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paintgirl96 08-15-2013 08:16 PM

Working a foal?
 
1 Attachment(s)
He is a coming 4 month old(9-7-13 is when he'll be 4 months) Tennessee Walking Horse colt, he's out of Pusher & Generator lines. He's my first foal to bring up entirely on my own. I've worked with weanlings & on up from there, but never from a newborn up.
Here's some things about him:
He is halter broke. He comes to you, knows his name, & waits patiently while you put his halter on or take it off.
He is fine with brushing- harder bristled brushes or soft brushes.
He lets you look at his teeth, play with his ears, rub/touch him all over without a problem.
Leads with or without a lead rope, too or away from his mother or the other horses.
Picks up all four hooves, while being tied or just standing out in pasture.
Ties out really good also.

Is this good for a young colt or am I behind? Anything else I should be worried about teaching him? Also, I've been creep feeding him for the past month in hopes to make the weaning process a tad bit easier. :-)

Attachment 256658

PaintHorseMares 08-15-2013 08:28 PM

That is fine for a 4 month old and is basically the same as what we do. He's a fine looking guy, too.
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paintgirl96 08-15-2013 08:32 PM

Quote:

Originally Posted by PaintHorseMares (Post 3364714)
That is fine for a 4 month old and is basically the same as what we do. He's a fine looking guy, too.
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Thank you so much! It means a lot since he is my first foal :)

srcosticov 08-15-2013 08:38 PM

Sounds like you're doing a great job!

The only things I would work on would be getting him used to the sound/feel of clippers, bathing, and stretching his legs as the farrier would do when he is being shod (he'll get there one day).

If you have a chance to work with him leading, walk him through all the scary stuff now... trailers included.

He is adorable BTW!

paintgirl96 08-15-2013 11:13 PM

Quote:

Originally Posted by srcosticov (Post 3364802)
Sounds like you're doing a great job!

The only things I would work on would be getting him used to the sound/feel of clippers, bathing, and stretching his legs as the farrier would do when he is being shod (he'll get there one day).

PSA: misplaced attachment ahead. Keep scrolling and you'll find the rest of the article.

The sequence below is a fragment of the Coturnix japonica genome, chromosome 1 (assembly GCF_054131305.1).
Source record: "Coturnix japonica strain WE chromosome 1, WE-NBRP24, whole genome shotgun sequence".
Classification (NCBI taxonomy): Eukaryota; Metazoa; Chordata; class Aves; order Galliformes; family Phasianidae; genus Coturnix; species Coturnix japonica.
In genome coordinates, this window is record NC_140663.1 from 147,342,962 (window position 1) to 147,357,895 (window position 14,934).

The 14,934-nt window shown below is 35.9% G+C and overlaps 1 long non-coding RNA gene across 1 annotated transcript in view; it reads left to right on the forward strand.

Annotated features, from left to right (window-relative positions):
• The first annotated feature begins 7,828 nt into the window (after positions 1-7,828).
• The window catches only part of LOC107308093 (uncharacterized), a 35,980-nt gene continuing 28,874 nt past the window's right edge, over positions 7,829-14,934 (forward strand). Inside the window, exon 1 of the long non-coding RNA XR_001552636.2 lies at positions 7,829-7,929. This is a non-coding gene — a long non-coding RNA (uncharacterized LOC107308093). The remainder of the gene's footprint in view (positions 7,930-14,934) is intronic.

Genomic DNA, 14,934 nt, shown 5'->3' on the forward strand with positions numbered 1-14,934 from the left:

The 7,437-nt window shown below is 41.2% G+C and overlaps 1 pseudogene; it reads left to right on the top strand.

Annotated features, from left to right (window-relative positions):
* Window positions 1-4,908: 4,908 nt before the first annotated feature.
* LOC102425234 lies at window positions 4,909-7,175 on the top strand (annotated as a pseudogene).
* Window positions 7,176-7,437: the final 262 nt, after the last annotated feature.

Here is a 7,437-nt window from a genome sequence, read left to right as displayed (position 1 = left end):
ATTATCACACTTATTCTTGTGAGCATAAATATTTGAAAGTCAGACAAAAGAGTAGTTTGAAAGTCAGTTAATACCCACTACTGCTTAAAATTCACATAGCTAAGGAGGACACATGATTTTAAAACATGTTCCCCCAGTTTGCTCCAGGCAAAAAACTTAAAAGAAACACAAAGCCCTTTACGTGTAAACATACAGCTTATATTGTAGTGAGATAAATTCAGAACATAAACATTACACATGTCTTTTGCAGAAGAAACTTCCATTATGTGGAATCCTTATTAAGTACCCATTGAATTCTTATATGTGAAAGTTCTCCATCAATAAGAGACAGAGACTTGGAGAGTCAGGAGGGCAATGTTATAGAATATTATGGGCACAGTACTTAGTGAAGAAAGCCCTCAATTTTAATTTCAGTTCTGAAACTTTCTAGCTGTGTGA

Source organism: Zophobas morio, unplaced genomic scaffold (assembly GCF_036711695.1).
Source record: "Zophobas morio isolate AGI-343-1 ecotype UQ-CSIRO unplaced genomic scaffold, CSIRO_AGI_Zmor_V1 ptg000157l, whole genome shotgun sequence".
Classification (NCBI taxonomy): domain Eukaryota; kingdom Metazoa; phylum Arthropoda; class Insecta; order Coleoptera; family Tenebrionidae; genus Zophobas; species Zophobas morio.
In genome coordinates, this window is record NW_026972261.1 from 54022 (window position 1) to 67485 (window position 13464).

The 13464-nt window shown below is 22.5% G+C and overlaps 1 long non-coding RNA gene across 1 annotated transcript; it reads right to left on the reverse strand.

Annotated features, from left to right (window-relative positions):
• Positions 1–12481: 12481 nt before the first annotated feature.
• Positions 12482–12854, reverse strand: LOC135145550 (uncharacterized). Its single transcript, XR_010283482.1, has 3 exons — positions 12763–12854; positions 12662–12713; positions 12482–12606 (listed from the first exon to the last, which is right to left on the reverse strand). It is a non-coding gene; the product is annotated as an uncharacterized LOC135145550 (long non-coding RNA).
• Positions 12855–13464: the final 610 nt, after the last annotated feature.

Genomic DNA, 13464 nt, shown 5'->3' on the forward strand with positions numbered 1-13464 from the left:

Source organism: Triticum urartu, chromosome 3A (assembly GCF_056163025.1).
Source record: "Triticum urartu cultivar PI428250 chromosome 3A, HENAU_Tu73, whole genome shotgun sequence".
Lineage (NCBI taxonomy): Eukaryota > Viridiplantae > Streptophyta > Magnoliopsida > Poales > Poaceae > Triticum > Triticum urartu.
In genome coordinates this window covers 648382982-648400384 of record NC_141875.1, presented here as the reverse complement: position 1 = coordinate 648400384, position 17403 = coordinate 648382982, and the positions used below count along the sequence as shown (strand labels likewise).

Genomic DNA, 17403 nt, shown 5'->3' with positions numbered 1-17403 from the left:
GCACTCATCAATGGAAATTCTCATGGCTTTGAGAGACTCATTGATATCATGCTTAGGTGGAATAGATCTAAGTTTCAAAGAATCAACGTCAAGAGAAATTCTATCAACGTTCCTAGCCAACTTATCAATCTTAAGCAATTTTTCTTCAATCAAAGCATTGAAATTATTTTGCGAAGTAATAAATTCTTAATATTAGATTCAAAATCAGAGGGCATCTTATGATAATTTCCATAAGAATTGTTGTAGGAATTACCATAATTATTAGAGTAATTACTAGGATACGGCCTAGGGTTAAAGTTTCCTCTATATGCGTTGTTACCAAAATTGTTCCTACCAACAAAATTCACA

If you have a chance to work with him leading, walk him through all the scary stuff now... trailers included.

He is adorable BTW!

I've been taking him around four wheelers, cars, mail boxes, stuff that moves & stuff that doesn't, just getting him used to random stuff. Haha.. so far he hasn't really been a spooky little guy, so I hope that continues on to when he's older!
& thank you! :D

BreakableRider 08-15-2013 11:29 PM

I have one huge red flag with your post, I didn't see a mention of him knowing how to move out of your space. Go ahead and teach him that know while he's young so he develops a nice respectful relationship with people. I'm not saying you do this, I don't know you at all, but too many people let weanlings get into their space because they're cute and small and then those people wonder why they end up with a big disrespectful tree year old that they're trying to start down the line.

IMO a weanling should know how to move both their hind end and, front end away and back up. This is setting them up for success for the rest of their lives.

I'd also desensitize a bit. Not over the top, but get his mind engaged. Teach him that the answer to scary things is to stand still and relax, that panicking does him no favors.

Another thing that would be great, if you have any horses you show, haul him too. It'll be great for him to get out and get used to things. Even if it's just to the vet, take him along too so he gets used to loading.

paintgirl96 08-16-2013 12:14 PM

Quote:

Originally Posted by BreakableRider (Post 3366618)
I have one huge red flag with your post, I didn't see a mention of him knowing how to move out of your space. Go ahead and teach him that know while he's young so he develops a nice respectful relationship with people. I'm not saying you do this, I don't know you at all, but too many people let weanlings get into their space because they're cute and small and then those people wonder why they end up with a big disrespectful tree year old that they're trying to start down the line.

IMO a weanling should know how to move both their hind end and, front end away and back up. This is setting them up for success for the rest of their lives.

I'd also desensitize a bit. Not over the top, but get his mind engaged. Teach him that the answer to scary things is to stand still and relax, that panicking does him no favors.

Another thing that would be great, if you have any horses you show, haul him too. It'll be great for him to get out and get used to things. Even if it's just to the vet, take him along too so he gets used to loading.

He knows how to back & he'll scoot away from you if you put one finger on his hind end. If he gets in my business when I'm doing something I make him back up, & repeat the process if he tries again.

PaintHorseMares 08-16-2013 01:03 PM

Quote:

Originally Posted by paintgirl96 (Post 3364754)
Thank you so much! It means a lot since he is my first foal :)

Just about the same age as our Buckshot (4 month on 8/20) ;-)
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MsLady 08-16-2013 01:25 PM

I have a colt about the same age, he is my first also. Sounds like we are doing about the same thing. I am having a blast working with him.
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TessaMay 08-16-2013 01:41 PM

One thing I forgot to work on with my first filly is taking her temperature. It turned out to be a rodeo the first time I really had to do it and fixing my mistake later was a big pain.


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